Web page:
The Doobie Brothers' Patrick Simmons

Patrick Simmons is a principal creative force in the veteran rock-boogie

band the Doobie Brothers, and is the only current member who has been

with the group throughout its history, as evidenced by his presence on

the Doobies' box set, 1971–1999 Long Train Runnin', released

in September.

Simmons was born Oct. 19, 1948, to schoolteacher parents in Aberdeen,

Wash. He learned to love music from a babysitter who was also a piano


After moving with his family to San Jose, Calif., Simmons began playing

the guitar. He joined his first rock band at 13. Two years later, he began

gigging — both as a solo act and with various bands — on the

San Francisco Bay Area club circuit.

While studying psychology at San Jose State University and playing in a

band called Scratch, Simmons met future Doobie Brothers Tom Johnston

(guitar) and John Hartman (drums) at a gig. They were playing in a rock

group with former Moby Grape guitarist Skip Spence.

Simmons soon accepted an invitation to form a band with Johnston, Hartman

and bassist Dave Shogren. They chose the name Doobie Brothers, after the

popular California slang for a marijuana cigarette. The Doobie Brothers

earned a loyal local following that included the Hell's Angels.

Warner Bros. A&R man Ted Templeman got the band a contract and became

the group's producer. The Doobie Brothers' eponymous 1971 debut was not

a hit, but the double-platinum Toulouse Street (1972) — with

the addition of second drummer Michael Hossack and with Tiran Porter

replacing Shogren — earned them radio play with such cuts as "Listen

to the Music."

The Captain and Me (1973) produced two hits that have since become

the band's signature tunes: "Long Train Runnin' " (RealAudio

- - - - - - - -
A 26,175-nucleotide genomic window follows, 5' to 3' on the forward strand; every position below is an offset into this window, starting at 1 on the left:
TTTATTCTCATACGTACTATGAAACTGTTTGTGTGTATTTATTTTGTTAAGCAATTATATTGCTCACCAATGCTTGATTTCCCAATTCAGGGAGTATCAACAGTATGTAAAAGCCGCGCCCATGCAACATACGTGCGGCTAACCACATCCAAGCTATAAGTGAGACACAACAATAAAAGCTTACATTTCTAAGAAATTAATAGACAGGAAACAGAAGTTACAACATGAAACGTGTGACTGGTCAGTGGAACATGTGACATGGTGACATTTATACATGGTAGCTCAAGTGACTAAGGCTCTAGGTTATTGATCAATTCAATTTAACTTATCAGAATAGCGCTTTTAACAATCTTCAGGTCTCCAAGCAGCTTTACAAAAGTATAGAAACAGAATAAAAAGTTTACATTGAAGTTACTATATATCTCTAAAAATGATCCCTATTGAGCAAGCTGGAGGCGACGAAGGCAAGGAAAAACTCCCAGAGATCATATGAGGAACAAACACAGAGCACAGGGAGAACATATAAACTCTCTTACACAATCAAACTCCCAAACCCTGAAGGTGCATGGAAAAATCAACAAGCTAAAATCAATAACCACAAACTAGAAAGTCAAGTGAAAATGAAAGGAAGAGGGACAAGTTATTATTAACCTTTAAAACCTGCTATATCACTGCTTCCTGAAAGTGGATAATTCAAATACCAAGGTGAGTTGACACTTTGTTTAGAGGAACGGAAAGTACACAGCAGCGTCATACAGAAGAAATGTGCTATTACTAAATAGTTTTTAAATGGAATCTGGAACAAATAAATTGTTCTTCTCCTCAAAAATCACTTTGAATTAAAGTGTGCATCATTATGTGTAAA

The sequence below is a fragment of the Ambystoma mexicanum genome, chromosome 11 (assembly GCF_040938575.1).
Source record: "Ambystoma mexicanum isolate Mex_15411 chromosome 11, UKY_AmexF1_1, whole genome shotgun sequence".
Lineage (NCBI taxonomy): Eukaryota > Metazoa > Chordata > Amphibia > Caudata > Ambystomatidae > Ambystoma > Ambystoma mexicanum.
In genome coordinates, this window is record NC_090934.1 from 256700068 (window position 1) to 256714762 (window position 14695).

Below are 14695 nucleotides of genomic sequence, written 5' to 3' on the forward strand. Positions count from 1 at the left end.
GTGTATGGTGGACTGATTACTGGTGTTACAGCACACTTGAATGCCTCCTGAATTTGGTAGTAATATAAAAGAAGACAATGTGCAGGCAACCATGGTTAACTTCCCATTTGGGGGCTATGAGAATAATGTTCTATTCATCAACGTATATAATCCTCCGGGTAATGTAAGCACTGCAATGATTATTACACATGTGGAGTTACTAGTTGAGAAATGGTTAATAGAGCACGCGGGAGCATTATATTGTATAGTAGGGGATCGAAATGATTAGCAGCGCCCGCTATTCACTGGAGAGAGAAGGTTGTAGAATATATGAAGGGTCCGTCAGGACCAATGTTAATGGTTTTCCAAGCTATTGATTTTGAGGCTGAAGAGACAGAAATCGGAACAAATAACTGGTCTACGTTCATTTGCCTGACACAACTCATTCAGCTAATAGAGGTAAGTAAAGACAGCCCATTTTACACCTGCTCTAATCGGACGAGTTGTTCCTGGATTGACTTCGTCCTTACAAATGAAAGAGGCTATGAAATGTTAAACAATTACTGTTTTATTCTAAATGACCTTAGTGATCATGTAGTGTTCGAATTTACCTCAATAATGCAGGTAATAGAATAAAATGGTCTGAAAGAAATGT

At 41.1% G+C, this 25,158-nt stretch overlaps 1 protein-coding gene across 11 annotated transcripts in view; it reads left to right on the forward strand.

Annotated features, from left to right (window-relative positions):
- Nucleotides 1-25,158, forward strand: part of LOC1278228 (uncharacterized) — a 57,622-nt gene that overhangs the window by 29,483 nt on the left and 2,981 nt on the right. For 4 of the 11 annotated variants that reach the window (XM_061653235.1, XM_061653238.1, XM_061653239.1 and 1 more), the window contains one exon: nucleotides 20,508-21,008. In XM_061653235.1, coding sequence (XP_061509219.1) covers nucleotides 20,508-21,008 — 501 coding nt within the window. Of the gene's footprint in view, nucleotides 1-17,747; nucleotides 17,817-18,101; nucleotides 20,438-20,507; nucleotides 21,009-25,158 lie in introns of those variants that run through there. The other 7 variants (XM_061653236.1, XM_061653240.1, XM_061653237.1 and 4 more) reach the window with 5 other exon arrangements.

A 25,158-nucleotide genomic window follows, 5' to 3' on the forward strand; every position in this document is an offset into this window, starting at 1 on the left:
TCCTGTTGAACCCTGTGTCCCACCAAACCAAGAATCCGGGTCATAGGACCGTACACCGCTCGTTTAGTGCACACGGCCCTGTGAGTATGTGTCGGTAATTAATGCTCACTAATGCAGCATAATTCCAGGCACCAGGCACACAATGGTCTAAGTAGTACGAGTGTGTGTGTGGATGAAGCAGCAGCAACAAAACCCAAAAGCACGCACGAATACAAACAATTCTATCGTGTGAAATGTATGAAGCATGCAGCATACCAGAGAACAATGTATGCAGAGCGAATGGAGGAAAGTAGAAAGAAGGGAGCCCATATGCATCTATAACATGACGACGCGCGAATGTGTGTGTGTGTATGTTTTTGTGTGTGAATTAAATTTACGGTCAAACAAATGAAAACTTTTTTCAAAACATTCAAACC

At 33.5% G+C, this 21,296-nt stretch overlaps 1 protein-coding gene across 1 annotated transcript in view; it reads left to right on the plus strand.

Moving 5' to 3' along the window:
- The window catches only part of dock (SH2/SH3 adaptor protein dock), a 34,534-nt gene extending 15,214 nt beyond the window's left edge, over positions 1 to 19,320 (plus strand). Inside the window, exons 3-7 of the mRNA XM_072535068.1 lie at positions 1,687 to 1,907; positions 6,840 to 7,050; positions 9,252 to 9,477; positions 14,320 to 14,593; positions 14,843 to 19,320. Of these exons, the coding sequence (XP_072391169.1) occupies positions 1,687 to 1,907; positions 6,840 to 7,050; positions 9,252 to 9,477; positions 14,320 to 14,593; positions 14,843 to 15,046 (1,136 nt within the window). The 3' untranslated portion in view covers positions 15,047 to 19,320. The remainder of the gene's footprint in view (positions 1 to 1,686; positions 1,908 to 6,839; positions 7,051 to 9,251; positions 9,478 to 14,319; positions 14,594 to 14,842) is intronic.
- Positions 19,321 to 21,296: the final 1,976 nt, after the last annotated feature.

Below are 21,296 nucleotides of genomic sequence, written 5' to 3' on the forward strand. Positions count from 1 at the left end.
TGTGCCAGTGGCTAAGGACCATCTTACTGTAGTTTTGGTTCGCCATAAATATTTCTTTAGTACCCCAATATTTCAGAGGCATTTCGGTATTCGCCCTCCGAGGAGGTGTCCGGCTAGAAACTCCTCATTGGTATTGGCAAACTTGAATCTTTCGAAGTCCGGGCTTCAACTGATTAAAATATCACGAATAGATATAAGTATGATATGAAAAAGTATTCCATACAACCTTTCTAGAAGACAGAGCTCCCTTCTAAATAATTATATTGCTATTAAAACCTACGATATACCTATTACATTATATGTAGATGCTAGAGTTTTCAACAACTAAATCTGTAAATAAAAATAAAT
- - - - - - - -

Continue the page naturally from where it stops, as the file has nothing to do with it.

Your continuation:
excerpt) and "China Grove." Steely Dan session player Jeff "Skunk"

Baxter joined the band for the LP. What Were Once Vices Are Now Habits

(1974) yielded the Simmons-written #1 smash "Black Water."

Michael McDonald, who also had played with Steely Dan, joined the Doobie

Brothers the following year. Through his songwriting and keyboard playing,

he transformed the band from a rock/country outfit to a funky pop/jazz

ensemble. The change yielded such hits as the title cut to Takin' It

to the Streets (1976).

Minute by Minute (1978) was a multiplatinum smash, thanks to such

hits as the title track and "What a Fool Believes." But the group never

matched that success again.

The Doobie Brothers disbanded in 1982. Simmons issued his solo debut,

Arcade, the following year. Four years later, the band reunited

for a tour.

Simmons, Johnston, Hartman, Porter and Hossack signed a contract as the

Doobie Brothers with Capitol Records in 1989. They had a gold LP with

Cycles, which was a return to their early country/rock/blues sound.

For much of this decade, the Doobie Brothers toured. McDonald rejoined

briefly in 1995, the year Simmons issued his solo Take Me to the

Highway in Japan.

In 1996 the Doobies released Rockin' Down the Highway: The Wildlife

Concert, with proceeds going to the Wildlife Conservation Society.

Their 1976 Best of the Doobie Brothers still enjoys healthy sales.

And earlier this year came Best of the Doobie Brothers Live,

featuring favorites such as Simmons' "Jesus Is Just Alright."

Other birthdays Tuesday: Jeannie C. Riley, 54; Wilbert Hart (Delfonics),

52; Karl Wallinger (World Party), 42; Dan Woodgate (Madness), 39; Todd

Park Mohr (Big Head Todd & the Monsters), 34; Pras Michel (Fugees), 27;

and George McCrae, 1944–1986.